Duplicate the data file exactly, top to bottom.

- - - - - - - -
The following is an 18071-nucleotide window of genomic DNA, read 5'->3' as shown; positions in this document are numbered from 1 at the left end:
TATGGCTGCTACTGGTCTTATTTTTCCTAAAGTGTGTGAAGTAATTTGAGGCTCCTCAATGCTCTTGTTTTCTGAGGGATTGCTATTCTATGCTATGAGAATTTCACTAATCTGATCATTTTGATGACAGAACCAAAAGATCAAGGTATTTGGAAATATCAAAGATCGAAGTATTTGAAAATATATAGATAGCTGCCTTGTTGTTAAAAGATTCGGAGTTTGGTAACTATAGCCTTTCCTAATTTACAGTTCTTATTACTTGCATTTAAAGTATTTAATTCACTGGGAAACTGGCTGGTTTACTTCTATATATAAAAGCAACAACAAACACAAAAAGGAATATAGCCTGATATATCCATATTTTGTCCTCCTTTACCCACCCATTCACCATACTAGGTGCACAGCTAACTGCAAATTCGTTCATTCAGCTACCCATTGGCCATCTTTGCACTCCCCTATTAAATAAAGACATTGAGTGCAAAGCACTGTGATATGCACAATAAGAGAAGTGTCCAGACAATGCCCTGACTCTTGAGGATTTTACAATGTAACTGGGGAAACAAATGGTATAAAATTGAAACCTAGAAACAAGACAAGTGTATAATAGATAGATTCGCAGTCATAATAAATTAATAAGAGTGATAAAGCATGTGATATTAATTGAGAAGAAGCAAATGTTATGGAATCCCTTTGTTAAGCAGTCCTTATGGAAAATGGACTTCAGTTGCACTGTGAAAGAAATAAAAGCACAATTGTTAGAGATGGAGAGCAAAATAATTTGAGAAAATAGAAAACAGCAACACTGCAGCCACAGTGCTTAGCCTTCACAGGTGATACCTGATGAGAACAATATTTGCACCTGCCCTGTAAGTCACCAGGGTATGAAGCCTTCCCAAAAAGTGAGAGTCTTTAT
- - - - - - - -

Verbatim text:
The following is an 18071-nucleotide window of genomic DNA, read 5'->3' as shown; positions in this document are numbered from 1 at the left end:
TATGGCTGCTACTGGTCTTATTTTTCCTAAAGTGTGTGAAGTAATTTGAGGCTCCTCAATGCTCTTGTTTTCTGAGGGATTGCTATTCTATGCTATGAGAATTTCACTAATCTGATCATTTTGATGACAGAACCAAAAGATCAAGGTATTTGGAAATATCAAAGATCGAAGTATTTGAAAATATATAGATAGCTGCCTTGTTGTTAAAAGATTCGGAGTTTGGTAACTATAGCCTTTCCTAATTTACAGTTCTTATTACTTGCATTTAAAGTATTTAATTCACTGGGAAACTGGCTGGTTTACTTCTATATATAAAAGCAACAACAAACACAAAAAGGAATATAGCCTGATATATCCATATTTTGTCCTCCTTTACCCACCCATTCACCATACTAGGTGCACAGCTAACTGCAAATTCGTTCATTCAGCTACCCATTGGCCATCTTTGCACTCCCCTATTAAATAAAGACATTGAGTGCAAAGCACTGTGATATGCACAATAAGAGAAGTGTCCAGACAATGCCCTGACTCTTGAGGATTTTACAATGTAACTGGGGAAACAAATGGTATAAAATTGAAACCTAGAAACAAGACAAGTGTATAATAGATAGATTCGCAGTCATAATAAATTAATAAGAGTGATAAAGCATGTGATATTAATTGAGAAGAAGCAAATGTTATGGAATCCCTTTGTTAAGCAGTCCTTATGGAAAATGGACTTCAGTTGCACTGTGAAAGAAATAAAAGCACAATTGTTAGAGATGGAGAGCAAAATAATTTGAGAAAATAGAAAACAGCAACACTGCAGCCACAGTGCTTAGCCTTCACAGGTGATACCTGATGAGAACAATATTTGCACCTGCCCTGTAAGTCACCAGGGTATGAAGCCTTCCCAAAAAGTGAGAGTCTTTAT